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Power crisis: Indian policy makers 'failing' to repose faith in roof-top solar systems

By Shankar Sharma* 

A numerous reports /studies/ articles on the true relevance of roof-top solar PV systems or SPVs are appearing in the international media (click here, here and here). There is an ever increasing techno-economic confidence level that the roof-top SPVs can meet most, if not all, of the electricity needs of the entire world. It is certainly so in the case of our country, where the per capita consumption/need of our households is very low.
The same should be true for all the developing countries. If the associated policies/ tariffs are innovatively implemented along with the other three enabling policy measures viz high efficiency, demand side management and energy conservation, the roof-top SPVs can meet can also reduce the demand on other energy needs such as transportation, heating and cooling, public lighting, small size motive power, agricultural pump sets and dryers, etc. 
 In summary, it will not be an exaggeration to state that the roof-top SPVs can meet more than 50% of the total energy needs of the world. But it is sad that our policy makers seem to be unaware of this enormous potential, and are favoring large size land based solar power parks at unacceptable costs to the society.
Without diligently considering various associated costs/risks/opposition to coal power reliance, the Union government is also refusing to take a rational approach to its energy demand/supply scenario for the future, and is continuing to commit our country for the next four more decades of humongous costs of coal power reliance; against all sane advises.
The chaotic policy regime in the energy sector should be evident in the recent direction of the Union government for coal power plants to go for 10% imported coal, whereas only a few months ago the same government had indicated its goal to stop importing coal.
One one hand it is being claimed that there is no shortage of coal in the country from domestic sources, but on the other hand there is a mandate for the import of coal. All these while growing concerns are being reported from across the country on coal shortage and looming power supply crises.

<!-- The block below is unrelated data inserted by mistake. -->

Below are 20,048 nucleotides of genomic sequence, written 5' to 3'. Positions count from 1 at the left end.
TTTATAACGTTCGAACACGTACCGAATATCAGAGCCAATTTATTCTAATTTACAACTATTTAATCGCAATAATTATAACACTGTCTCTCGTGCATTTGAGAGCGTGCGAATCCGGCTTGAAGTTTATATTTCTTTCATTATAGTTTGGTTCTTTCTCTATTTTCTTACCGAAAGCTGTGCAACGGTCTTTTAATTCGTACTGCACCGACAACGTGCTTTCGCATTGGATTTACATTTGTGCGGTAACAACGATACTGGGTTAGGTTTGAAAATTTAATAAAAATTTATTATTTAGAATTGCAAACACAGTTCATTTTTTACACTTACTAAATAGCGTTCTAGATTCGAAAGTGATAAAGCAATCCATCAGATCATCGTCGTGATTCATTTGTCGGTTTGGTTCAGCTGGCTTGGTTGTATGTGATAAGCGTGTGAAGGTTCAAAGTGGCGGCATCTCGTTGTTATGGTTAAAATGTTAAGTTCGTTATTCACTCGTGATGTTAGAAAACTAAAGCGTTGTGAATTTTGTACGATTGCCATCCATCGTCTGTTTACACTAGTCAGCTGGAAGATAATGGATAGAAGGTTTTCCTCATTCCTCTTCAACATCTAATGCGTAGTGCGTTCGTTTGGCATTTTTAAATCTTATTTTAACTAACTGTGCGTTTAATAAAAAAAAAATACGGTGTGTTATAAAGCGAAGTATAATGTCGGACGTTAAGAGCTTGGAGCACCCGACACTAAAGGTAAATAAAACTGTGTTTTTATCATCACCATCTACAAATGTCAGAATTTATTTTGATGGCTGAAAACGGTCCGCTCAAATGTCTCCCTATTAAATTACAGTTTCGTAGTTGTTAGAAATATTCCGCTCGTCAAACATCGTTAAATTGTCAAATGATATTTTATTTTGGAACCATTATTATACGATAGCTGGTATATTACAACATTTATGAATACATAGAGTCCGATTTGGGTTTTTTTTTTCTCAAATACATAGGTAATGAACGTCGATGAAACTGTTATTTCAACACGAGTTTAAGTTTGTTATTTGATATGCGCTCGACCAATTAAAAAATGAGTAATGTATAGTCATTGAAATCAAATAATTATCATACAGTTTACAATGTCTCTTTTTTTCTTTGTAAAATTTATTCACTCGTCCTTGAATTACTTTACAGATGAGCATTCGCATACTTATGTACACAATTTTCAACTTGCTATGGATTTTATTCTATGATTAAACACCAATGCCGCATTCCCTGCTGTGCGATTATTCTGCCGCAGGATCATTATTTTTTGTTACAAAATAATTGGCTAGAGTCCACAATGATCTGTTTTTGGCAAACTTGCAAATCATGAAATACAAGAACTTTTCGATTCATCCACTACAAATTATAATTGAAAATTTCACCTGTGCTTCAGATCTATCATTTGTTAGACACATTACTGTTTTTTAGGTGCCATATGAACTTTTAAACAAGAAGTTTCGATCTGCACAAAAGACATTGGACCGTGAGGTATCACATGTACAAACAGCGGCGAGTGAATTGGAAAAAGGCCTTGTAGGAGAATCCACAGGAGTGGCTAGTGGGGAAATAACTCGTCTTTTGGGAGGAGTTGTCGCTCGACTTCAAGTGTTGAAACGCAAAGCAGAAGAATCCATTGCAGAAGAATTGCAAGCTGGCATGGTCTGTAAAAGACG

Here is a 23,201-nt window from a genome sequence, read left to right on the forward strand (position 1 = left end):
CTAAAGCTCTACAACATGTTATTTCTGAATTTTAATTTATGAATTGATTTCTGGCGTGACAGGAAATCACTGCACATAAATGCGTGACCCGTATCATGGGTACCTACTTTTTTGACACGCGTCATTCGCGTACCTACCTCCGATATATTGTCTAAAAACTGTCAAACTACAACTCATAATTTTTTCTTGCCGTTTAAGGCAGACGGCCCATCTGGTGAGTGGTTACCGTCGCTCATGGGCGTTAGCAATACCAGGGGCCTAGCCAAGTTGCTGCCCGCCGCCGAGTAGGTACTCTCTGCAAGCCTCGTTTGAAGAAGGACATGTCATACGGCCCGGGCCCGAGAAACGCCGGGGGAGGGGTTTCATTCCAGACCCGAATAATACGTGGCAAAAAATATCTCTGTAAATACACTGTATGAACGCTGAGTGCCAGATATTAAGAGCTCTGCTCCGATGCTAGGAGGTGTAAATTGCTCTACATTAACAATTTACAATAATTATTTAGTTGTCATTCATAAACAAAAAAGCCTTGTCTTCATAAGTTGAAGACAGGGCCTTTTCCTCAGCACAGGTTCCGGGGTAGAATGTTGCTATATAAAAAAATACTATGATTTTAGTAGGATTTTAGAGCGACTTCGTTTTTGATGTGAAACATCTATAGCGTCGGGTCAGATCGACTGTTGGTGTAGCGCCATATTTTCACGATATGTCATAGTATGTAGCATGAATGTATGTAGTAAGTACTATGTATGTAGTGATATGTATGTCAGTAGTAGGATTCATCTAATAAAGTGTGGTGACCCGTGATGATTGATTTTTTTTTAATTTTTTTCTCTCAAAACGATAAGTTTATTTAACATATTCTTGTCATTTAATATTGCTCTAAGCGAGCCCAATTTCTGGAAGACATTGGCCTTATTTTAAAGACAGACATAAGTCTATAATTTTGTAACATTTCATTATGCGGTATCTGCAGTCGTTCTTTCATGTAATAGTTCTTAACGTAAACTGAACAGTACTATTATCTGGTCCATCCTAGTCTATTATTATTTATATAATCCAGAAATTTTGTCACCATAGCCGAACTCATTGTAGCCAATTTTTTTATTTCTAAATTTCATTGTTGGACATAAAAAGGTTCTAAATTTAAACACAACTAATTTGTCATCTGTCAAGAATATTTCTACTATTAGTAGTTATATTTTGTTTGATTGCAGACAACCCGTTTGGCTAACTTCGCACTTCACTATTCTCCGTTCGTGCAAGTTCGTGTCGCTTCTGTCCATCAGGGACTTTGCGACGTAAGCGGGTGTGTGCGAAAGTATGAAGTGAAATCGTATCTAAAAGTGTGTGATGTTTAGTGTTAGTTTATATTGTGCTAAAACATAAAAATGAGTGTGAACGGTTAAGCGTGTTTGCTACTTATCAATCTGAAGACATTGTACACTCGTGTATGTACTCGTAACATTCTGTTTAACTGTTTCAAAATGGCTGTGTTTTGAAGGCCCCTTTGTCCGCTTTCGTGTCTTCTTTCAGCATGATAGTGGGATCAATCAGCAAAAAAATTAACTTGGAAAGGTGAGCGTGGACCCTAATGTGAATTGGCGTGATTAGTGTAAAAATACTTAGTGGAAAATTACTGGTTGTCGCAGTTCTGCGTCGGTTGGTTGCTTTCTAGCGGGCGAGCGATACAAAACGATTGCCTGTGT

Our leaders have no inclination to consider various costs to our society because of over reliance on coal power
Where is the rationale for continuing with our over-reliance on coal power supply; least at a time when there are global calls for moving from all kinds of fossil fuel sources; and to move completely away from coal power?
If our leaders have no inclination to consider various costs to our society because of the over reliance on coal power from economic and environmental perspectives, they must consider at least the health issue for our communities. The 10 recommendations in the COP26 Special Report on Climate Change and Health include a set of priority actions from the global health community to governments and policy makers, calling on them to act with urgency on the current climate and health crises.
Will some one in the Union government muster enough courage to raise the associated health issues of coal power sector for their own families, children and grand children, if not for the whole country; because the associated issues will impact everyone?
A recent "Guardian" article has screamed: ‘Green growth’ doesn’t exist – less of everything is the only way to avert catastrophe'. There can be no option for the global community other than to minimise the total demand for all kinds of materials and energy in order to avert climate catastrophe.
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*Power and climate policy analyst, Vijayanagar 1st stage, Sagara, Karnataka

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